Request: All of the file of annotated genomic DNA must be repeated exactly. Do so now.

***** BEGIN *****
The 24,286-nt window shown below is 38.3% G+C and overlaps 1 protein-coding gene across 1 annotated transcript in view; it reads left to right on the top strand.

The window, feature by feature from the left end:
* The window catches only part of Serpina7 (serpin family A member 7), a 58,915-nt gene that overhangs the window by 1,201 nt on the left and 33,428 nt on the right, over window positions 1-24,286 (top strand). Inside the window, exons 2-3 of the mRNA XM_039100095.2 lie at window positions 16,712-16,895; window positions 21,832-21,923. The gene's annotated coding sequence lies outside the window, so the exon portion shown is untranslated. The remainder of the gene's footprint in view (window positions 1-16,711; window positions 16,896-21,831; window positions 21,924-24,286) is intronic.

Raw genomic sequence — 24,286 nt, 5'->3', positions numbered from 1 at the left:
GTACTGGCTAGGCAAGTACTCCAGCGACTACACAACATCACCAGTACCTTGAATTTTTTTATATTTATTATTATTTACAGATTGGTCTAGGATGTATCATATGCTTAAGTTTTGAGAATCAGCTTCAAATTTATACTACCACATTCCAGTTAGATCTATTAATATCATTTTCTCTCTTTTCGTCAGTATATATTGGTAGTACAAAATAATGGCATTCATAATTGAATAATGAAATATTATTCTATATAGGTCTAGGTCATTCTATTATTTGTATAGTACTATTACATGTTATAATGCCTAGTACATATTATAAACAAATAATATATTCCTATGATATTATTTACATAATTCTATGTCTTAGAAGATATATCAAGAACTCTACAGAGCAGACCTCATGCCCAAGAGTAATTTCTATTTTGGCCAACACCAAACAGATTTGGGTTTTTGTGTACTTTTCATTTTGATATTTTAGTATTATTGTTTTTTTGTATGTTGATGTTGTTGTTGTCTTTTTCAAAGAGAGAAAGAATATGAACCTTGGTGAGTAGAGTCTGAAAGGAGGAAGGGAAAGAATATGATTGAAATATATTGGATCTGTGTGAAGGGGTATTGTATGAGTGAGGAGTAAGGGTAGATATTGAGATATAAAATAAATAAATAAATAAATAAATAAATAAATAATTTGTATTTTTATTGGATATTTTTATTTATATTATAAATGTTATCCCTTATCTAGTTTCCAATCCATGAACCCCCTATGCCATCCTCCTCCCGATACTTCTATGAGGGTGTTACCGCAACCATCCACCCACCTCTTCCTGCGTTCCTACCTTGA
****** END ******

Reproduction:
The 24,286-nt window shown below is 38.3% G+C and overlaps 1 protein-coding gene across 1 annotated transcript in view; it reads left to right on the top strand.

The window, feature by feature from the left end:
* The window catches only part of Serpina7 (serpin family A member 7), a 58,915-nt gene that overhangs the window by 1,201 nt on the left and 33,428 nt on the right, over window positions 1-24,286 (top strand). Inside the window, exons 2-3 of the mRNA XM_039100095.2 lie at window positions 16,712-16,895; window positions 21,832-21,923. The gene's annotated coding sequence lies outside the window, so the exon portion shown is untranslated. The remainder of the gene's footprint in view (window positions 1-16,711; window positions 16,896-21,831; window positions 21,924-24,286) is intronic.

Raw genomic sequence — 24,286 nt, 5'->3', positions numbered from 1 at the left:
GTACTGGCTAGGCAAGTACTCCAGCGACTACACAACATCACCAGTACCTTGAATTTTTTTATATTTATTATTATTTACAGATTGGTCTAGGATGTATCATATGCTTAAGTTTTGAGAATCAGCTTCAAATTTATACTACCACATTCCAGTTAGATCTATTAATATCATTTTCTCTCTTTTCGTCAGTATATATTGGTAGTACAAAATAATGGCATTCATAATTGAATAATGAAATATTATTCTATATAGGTCTAGGTCATTCTATTATTTGTATAGTACTATTACATGTTATAATGCCTAGTACATATTATAAACAAATAATATATTCCTATGATATTATTTACATAATTCTATGTCTTAGAAGATATATCAAGAACTCTACAGAGCAGACCTCATGCCCAAGAGTAATTTCTATTTTGGCCAACACCAAACAGATTTGGGTTTTTGTGTACTTTTCATTTTGATATTTTAGTATTATTGTTTTTTTGTATGTTGATGTTGTTGTTGTCTTTTTCAAAGAGAGAAAGAATATGAACCTTGGTGAGTAGAGTCTGAAAGGAGGAAGGGAAAGAATATGATTGAAATATATTGGATCTGTGTGAAGGGGTATTGTATGAGTGAGGAGTAAGGGTAGATATTGAGATATAAAATAAATAAATAAATAAATAAATAAATAAATAATTTGTATTTTTATTGGATATTTTTATTTATATTATAAATGTTATCCCTTATCTAGTTTCCAATCCATGAACCCCCTATGCCATCCTCCTCCCGATACTTCTATGAGGGTGTTACCGCAACCATCCACCCACCTCTTCCTGCGTTCCTACCTTGA